This is the most glaring and underappreciated fact of internet-age capitalism: We are, all of us, in inescapable thrall to one of the handful of American technology companies that now dominate much of the global economy. I speak, of course, of my old friends the Frightful Five: Amazon, Apple, Facebook, Microsoft and Alphabet, the parent company of Google.There are a gazillion posts in this blog where I have expressed my worries about all these companies. The worries have not ever abated, but get louder and louder and louder and ...
Yet, the public is apparently not worried. What’s going on here?
Why are people still so unafraid of the world’s richest corporations, even as those corporations collect fine-grained data on almost every aspect of our lives and shape the way we work, communicate, and spend our free time?Those dark sides.
One relatively obvious factor may be that the big tech companies make things that people love: iPhones, Gmail, Instagram, and other flagship products have hundreds of millions of loyal users. The warm feelings those devices and services engender may blind people to the industry’s darker undersides of mass surveillance, targeted advertising, and addictiveness.
Now add domestic and international politics to all those, and you get a pitch black darkness. The Darkening Web is the book that is the context for an essay in the NYRB.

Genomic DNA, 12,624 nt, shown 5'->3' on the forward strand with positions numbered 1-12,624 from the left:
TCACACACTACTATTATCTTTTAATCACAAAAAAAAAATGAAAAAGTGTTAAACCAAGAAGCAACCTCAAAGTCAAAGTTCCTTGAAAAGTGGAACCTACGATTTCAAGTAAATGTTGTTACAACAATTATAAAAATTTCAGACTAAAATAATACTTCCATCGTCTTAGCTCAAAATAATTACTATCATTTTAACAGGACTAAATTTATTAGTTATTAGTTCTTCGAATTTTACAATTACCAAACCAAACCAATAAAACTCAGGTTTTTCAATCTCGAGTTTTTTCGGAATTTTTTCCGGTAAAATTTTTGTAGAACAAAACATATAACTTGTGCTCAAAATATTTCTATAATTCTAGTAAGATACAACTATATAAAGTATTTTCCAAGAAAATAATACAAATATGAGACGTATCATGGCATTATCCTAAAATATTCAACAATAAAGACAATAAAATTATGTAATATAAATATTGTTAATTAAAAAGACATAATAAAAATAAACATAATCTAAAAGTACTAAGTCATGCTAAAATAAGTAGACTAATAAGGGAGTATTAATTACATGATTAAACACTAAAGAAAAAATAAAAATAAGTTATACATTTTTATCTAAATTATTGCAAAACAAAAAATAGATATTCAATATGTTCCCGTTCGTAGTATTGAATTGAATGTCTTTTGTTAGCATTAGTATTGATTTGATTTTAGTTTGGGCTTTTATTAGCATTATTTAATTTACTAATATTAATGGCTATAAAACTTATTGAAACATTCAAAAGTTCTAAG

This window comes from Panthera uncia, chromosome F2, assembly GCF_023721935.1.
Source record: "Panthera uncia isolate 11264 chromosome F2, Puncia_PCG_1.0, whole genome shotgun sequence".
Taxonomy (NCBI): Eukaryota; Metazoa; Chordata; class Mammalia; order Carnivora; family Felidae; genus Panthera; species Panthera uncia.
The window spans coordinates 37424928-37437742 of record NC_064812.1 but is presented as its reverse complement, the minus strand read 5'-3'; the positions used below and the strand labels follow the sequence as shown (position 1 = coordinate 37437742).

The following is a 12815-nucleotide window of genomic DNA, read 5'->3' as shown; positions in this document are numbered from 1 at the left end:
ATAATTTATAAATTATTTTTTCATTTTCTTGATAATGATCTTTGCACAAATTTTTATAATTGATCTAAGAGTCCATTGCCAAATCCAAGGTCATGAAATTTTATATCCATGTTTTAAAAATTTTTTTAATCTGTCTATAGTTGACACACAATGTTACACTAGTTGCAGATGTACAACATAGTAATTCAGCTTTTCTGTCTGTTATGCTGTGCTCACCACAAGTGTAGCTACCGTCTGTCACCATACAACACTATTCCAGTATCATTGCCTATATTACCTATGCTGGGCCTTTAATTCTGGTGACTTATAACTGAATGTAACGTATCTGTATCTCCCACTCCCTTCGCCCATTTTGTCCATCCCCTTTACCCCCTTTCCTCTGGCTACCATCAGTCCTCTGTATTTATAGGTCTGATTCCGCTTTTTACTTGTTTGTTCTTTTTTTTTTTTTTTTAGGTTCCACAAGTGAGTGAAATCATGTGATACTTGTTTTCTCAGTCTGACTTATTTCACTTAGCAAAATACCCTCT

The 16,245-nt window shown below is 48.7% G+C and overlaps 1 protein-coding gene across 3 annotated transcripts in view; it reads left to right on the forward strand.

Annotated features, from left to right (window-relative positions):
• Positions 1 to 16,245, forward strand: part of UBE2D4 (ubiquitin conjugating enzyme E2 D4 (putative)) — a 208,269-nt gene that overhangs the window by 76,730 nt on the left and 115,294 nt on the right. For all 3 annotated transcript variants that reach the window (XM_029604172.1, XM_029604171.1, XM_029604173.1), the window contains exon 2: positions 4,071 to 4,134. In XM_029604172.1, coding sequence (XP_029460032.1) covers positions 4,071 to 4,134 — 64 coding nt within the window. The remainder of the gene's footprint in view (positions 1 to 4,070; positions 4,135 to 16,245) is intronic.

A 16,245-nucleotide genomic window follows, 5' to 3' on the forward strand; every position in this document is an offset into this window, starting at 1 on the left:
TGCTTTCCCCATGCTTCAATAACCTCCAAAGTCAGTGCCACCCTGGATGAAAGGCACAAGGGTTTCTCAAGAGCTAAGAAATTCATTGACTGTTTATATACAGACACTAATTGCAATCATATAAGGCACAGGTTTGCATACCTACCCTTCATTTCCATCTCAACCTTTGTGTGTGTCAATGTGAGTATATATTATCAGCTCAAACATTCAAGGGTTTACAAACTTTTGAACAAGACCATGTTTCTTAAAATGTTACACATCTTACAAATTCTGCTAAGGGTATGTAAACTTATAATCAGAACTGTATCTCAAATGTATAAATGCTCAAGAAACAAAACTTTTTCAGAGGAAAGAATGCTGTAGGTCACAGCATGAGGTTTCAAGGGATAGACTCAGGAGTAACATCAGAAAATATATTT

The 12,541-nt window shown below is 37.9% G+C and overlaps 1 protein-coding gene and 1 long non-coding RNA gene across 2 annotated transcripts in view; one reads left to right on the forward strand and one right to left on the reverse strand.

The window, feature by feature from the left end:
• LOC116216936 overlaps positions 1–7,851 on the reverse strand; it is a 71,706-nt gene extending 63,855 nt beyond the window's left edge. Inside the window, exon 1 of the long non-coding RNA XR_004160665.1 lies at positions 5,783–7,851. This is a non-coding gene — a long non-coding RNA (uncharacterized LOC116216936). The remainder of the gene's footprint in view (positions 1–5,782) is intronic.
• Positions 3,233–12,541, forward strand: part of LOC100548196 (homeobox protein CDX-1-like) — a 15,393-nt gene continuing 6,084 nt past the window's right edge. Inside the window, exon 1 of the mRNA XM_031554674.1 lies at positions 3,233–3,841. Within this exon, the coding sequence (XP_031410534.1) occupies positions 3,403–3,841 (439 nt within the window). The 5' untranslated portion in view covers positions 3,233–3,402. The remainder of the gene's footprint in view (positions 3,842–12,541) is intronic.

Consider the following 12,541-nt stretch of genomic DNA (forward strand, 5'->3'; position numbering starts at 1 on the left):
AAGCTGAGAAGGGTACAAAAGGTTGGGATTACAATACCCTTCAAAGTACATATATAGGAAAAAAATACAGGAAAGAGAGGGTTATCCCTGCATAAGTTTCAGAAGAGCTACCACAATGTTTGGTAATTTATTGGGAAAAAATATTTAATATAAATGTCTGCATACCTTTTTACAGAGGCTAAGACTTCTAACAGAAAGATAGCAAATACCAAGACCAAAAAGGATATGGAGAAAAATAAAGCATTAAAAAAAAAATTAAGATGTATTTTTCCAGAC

The interests that now guide what technologies they produce are not entirely commercial ones. The national security community has exploited the private sector to help develop America’s immense cyber-capabilities. In doing so it has placed an extraordinary array of potential cyber-weapons in the hands of unaccountable private companies."unaccountable."
That should worry you, too. A lot.
And keep in mind that there is a lot of mutually beneficial crossover between the unaccountable frightful five and the unaccountable national security interests of the government.
the development in Silicon Valley of a hybrid public/private economy in which the government assists in the creation of new technologies it needs for national security operations by investing in companies that can also commercialize these technologies.In short, the "direction of technological development in the commercial sector, in other words, is influenced by the agenda of government agencies in ways largely unknown to the public."
Government agencies have mitigated risk and even helped to create markets for companies whose products, while ostensibly strictly civilian and commercial, satisfy their own needs. The driverless car industry will incorporate, test, and improve technologies devised for missile guidance systems and unmanned drones. Facial recognition software developed by intelligence agencies and the military for surveillance and identity verification (in drone strikes, for example) is now assuming a friendly guise on our iPhones and being tested by millions of users.
Zuckerberg, in a well-known incident he now surely regrets, was asked in the early days of Facebook why people would hand over their personal information to him. He responded, “They trust me—dumb fucks.” We’re finally starting to appreciate the depth of the insult to us all. Now we need to figure out how to keep the corporations we have supported with our taxes, data, and undivided attention from treating us like dumb fucks in the future.The dumb fucks we are!